TR Robertson….Saturday, June 10th, a packed house enjoyed the musical sounds of modern jazz singer and songwriter, Spencer Day, at a benefit concert at the Avo Theatre in downtown historic Vista. Day has performed on numerous television shows and venues such as Music Center in Boston, Lincoln Center in New York City, The Hollywood Bowl, Kennedy Center in Washington, D.C., and Tanglewood – a favorite in the San Francisco Bay Area. Portions of the evening concert included the celebration of the release of his seventh CD album, “Angel City” and included performances of many of the songs from this album.
Proceeds from the event benefited the Moonlight Cultural Foundation and all of the programs this organization is involved with in the city, including the youth theatre programs and arts education programs. The concert was sponsored and underwritten by Kent Leithold, from the Vista Chamber of Commerce. Leithold said the following about the evening, “It was a spectacular, surreal, unforgettable night that I will never forget. Eight months of planning and worth every second. I am so thrilled that I was able to bring my friend Spencer and his magic to so many existing and new fans in Vista. This was a great benefit for all of my friends at the Moonlight Cultural Foundation and I am so proud I cannot begin to say what is in my heart.”
Corporate sponsors for the evening included The Belching Beaver, Crozier’s Flowers and Little Cakes Cupcake Kitchen. The evening began with a short introduction from Moonlight Managing Director Colleen Kollar Smith and representing the Moonlight Cultural Foundation, Program Coordinator, Jennifer Bradford.
Day’s performance included his longtime musical ensemble of music director/lead guitarist, John Storie; bassist, Erik Kertes and drummer, Jamey Tate. Each of these musicians have performed with many other artists and the audience was to hear from extremely talented and accomplished musicians. Along with this ensemble, Day also brought along a six piece horn section from the Southern California Budman/Levy Orchestra. Musicians for this group included Tom Luer on Alto Sax, Ken Fisher on Baritone Sax, Jason Colby on Trumpet, Dave Richards on Lead Trumpet and Kevin Hicks on Trombone. A big band sound, talented musicians and musicians who have worked together before were evident and those attending were in for a great evening of music.
Day has said much of his inspiration for his music and musical style has come from artists like Cole Porter, George Gershwin, Roy Orbison, Joni Mitchell, Paul Simon and many others as well.
Spencer Day has wowed audiences ever since he came on the scene big time in 2002. His first performance in front of the public would be at age 21.His first album was released in 2004, “Introducing Spencer Day”, a collection of jazz and contemporary standards. The album, “Daybreak” would reach #1 on iTunes Jazz Chart, showing roots in the Great American Songbook. “Vagabond” would reach #11 on Billboards Jazz Album list. Over the last few years Day has opened for Rufus Wainwright, performed at Tanglewood Jazz Festival, appeared at Birdland, Jazz Alley in Seattle, and at the Monterey Jazz Festival. He is a strong supporter of the Horizons Foundation, a community based LGBT organization, and Feeding America.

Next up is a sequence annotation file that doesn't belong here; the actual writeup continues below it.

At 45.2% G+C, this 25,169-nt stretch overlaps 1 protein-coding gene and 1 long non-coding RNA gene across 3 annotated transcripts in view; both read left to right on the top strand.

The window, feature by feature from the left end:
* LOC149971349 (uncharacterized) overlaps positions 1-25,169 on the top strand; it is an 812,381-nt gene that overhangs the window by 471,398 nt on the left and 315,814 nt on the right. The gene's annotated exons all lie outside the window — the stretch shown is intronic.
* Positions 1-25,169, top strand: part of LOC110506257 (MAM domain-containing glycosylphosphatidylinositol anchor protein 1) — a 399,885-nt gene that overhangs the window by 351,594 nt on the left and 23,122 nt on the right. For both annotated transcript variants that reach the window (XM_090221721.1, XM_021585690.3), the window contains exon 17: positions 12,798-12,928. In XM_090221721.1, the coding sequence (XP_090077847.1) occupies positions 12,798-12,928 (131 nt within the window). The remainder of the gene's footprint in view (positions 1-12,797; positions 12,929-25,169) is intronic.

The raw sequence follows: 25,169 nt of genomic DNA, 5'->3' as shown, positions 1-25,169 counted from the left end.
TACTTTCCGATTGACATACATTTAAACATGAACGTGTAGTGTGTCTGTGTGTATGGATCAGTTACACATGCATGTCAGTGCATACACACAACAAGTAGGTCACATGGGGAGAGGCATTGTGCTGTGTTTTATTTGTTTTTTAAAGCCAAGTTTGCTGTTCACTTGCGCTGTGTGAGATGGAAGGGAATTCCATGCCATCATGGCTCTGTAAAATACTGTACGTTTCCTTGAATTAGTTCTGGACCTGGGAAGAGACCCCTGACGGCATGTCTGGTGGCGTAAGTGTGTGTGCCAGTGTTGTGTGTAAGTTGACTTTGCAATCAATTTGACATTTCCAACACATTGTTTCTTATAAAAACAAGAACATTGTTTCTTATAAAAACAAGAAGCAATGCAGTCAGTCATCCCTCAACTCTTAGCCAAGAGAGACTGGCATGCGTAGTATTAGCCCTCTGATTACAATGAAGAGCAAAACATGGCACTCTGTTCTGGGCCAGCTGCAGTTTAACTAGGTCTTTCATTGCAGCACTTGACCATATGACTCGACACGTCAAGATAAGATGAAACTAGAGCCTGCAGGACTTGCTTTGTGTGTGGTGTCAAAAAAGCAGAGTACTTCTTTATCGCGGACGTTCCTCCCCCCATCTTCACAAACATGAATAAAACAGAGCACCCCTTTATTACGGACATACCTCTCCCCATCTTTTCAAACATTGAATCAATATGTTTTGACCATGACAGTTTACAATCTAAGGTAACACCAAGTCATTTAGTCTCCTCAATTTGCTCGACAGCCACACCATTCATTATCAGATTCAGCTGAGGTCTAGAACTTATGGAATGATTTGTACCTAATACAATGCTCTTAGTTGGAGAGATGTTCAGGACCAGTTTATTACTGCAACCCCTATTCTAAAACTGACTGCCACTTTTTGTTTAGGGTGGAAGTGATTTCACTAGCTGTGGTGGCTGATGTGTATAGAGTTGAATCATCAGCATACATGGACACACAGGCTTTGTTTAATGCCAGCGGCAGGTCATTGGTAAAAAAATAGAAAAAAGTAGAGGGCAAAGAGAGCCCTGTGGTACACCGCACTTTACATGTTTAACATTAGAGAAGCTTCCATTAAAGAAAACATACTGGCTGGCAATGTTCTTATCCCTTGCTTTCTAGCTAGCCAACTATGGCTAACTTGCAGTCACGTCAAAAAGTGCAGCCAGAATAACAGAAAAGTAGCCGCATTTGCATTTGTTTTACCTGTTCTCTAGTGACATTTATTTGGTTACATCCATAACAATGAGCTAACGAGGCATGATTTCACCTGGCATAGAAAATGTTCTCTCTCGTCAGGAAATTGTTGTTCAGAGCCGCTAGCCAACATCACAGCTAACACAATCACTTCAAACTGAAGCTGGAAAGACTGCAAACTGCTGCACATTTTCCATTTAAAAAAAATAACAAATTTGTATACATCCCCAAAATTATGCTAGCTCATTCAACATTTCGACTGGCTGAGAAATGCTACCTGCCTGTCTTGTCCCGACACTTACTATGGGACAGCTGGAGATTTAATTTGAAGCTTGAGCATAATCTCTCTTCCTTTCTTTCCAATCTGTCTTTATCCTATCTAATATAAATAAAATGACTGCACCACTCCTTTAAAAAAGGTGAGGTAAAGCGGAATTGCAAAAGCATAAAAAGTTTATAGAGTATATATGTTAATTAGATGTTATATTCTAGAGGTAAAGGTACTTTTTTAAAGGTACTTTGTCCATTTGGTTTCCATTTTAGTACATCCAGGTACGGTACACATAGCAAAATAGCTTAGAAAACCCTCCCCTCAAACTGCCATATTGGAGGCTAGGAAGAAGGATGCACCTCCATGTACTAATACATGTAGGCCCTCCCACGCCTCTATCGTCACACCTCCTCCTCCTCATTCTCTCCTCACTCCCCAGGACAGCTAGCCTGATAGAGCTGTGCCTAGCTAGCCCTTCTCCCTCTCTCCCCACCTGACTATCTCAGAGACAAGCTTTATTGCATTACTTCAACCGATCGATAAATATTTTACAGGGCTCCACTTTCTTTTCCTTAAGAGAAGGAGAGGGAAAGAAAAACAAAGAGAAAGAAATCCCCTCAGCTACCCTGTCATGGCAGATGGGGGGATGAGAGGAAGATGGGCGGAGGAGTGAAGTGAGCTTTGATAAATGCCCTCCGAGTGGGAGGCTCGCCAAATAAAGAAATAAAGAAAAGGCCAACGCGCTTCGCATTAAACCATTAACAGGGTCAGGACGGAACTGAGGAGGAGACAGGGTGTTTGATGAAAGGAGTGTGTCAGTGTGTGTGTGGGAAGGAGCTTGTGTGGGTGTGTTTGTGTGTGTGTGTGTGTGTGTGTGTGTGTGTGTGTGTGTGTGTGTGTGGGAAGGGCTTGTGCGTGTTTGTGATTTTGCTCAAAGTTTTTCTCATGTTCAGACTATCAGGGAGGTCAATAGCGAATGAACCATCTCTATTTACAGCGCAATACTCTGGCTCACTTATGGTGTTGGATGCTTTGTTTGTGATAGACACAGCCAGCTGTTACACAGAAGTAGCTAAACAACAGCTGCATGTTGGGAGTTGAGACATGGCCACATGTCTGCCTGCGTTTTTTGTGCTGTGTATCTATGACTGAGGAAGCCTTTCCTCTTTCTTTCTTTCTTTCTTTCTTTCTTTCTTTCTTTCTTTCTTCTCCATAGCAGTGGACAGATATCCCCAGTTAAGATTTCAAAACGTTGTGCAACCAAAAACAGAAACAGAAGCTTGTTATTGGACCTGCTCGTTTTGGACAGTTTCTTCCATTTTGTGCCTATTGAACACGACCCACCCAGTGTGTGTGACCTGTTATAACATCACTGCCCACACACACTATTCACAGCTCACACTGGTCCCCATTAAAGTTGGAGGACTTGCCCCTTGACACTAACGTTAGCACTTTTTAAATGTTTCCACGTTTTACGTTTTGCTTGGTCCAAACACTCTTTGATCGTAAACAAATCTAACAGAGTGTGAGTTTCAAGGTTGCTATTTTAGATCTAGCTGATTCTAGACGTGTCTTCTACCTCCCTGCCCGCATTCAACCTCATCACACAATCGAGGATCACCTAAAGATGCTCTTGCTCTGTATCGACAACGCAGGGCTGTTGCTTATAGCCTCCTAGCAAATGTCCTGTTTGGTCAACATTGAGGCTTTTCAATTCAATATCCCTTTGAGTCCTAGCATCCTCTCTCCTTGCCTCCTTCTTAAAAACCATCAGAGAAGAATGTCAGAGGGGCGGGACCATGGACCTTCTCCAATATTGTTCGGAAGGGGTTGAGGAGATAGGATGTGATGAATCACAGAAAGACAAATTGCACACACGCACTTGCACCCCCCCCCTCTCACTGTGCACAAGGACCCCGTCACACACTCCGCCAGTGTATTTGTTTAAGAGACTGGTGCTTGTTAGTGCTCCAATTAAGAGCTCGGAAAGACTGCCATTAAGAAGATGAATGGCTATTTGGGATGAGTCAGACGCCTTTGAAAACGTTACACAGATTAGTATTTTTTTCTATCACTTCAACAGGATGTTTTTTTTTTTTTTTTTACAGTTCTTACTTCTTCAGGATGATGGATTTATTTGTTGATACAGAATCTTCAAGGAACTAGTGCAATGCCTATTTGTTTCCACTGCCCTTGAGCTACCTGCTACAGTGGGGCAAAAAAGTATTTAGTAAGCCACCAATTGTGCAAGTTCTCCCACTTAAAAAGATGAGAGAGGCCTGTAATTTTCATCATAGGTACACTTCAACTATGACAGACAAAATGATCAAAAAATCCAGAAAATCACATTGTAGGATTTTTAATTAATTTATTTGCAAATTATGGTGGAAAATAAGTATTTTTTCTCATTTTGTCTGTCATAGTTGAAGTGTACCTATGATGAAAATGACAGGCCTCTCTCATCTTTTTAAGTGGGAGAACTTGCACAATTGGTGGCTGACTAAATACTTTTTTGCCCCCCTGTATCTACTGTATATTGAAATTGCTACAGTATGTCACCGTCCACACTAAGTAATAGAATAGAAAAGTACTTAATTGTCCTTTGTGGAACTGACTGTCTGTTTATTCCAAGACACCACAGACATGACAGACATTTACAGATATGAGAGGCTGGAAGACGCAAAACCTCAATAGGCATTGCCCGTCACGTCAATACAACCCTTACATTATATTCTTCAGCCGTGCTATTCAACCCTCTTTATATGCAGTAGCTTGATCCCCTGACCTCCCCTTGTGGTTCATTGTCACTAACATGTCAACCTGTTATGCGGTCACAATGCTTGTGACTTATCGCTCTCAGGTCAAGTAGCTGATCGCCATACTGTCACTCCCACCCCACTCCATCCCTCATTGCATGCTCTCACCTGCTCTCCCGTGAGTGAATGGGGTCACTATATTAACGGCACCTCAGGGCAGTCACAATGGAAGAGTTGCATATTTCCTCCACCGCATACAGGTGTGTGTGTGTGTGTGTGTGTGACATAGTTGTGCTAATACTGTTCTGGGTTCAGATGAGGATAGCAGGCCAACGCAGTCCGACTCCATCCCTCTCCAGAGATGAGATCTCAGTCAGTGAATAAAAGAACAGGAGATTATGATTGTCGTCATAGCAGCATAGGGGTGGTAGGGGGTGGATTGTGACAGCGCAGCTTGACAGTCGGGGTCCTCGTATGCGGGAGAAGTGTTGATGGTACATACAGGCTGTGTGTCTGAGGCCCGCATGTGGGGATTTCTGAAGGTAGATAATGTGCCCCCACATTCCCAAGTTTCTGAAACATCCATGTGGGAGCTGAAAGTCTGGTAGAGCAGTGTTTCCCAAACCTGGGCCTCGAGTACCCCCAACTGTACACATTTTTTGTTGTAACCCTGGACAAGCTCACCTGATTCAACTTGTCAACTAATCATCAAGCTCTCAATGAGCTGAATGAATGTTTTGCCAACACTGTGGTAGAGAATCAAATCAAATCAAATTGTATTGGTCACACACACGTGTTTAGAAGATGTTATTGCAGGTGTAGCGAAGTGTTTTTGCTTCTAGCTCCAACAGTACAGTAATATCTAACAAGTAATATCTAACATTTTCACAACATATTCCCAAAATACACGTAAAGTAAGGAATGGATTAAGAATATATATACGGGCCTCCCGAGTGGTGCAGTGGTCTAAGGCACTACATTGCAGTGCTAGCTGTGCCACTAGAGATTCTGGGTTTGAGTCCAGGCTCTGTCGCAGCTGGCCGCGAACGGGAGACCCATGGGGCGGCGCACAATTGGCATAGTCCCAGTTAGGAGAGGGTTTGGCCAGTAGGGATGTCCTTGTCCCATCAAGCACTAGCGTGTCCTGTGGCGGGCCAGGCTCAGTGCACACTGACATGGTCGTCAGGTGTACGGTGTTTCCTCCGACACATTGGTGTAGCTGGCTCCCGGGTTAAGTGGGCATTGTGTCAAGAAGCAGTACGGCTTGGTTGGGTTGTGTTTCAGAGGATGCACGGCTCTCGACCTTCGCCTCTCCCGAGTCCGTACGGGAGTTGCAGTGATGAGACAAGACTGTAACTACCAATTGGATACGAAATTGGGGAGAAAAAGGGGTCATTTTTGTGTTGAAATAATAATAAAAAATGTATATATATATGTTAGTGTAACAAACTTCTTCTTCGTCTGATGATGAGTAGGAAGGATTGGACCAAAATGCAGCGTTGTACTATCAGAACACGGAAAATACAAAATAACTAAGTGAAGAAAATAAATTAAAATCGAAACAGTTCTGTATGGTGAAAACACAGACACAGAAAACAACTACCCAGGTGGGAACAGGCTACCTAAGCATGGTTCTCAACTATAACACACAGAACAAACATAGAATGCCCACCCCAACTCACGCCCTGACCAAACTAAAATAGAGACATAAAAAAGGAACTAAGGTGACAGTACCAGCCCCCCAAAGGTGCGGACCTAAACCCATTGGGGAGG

Throughout the evening Day would relate his growth as a musician as he introduced his songs and told a little about what inspired the song. He spoke of his upbringing in Utah, moving to Arizona, his experiences in New York and final move to Los Angeles and dreams of Hollywood. Most of the evening’s music would be original songs written by Day, but there would be several of his personal favorites from other performers as well. Opening numbers would be from his newest album, “Angel City”. Spencer and John Storie sang a song they wrote about Wahla Wahla, Washington, a funny song about Storie’s hometown. “The California Yes” was a funny ode to the way Californians think as compared with the rest of the country. “72 & Sunny” spoke about his love of Los Angeles. Another song, written as a result of being turned away from entering a club in Los Angeles, “The Ghost of the Chateau Marmont”, was a dig at the famous hotel and their snobbish behavior. Day did his own interpretation to Robert Palmer’s “Addicted to Love” and Burt Bacharach’s. “I Wish I Didn’t Care”. In “Somewhere There’s a City” he sang about searching for “that” place that everyone searches for.
An incredible evening would draw to a close with his final performance, “The Mystery of You” followed by an encore number, “Till You Come to Me”, and an adjournment to The Belching Beaver for those who purchased a post-concert ticket where audience members could speak with Day about his work, his experiences and meet the performer up-close and personal.
In the program provided by The Avo, Day stated his feelings about helping out the Moonlight Cultural Foundation and all of their arts programs. “In a turbulent time where things
feel so discordant and divided, the arts still have the power to bring us together to celebrate our shared humanity instead of focusing on our differences. For me, the arts are an essential part of living. I am so grateful to be collaborating with an organization that shares that same belief.”
Day’s performance clearly showed the outstanding artist he is and all of those who attended walked out of the Avo having experienced a musically magic evening. For more information about Spencer Day go to www.spencerday.com.
SFJAZZ starts this week! Find out why I see it as a turning point in my music career in my interview with The Vista Press Online!#SpencerSunday
Posted by Spencer Day on Sunday, June 4, 2017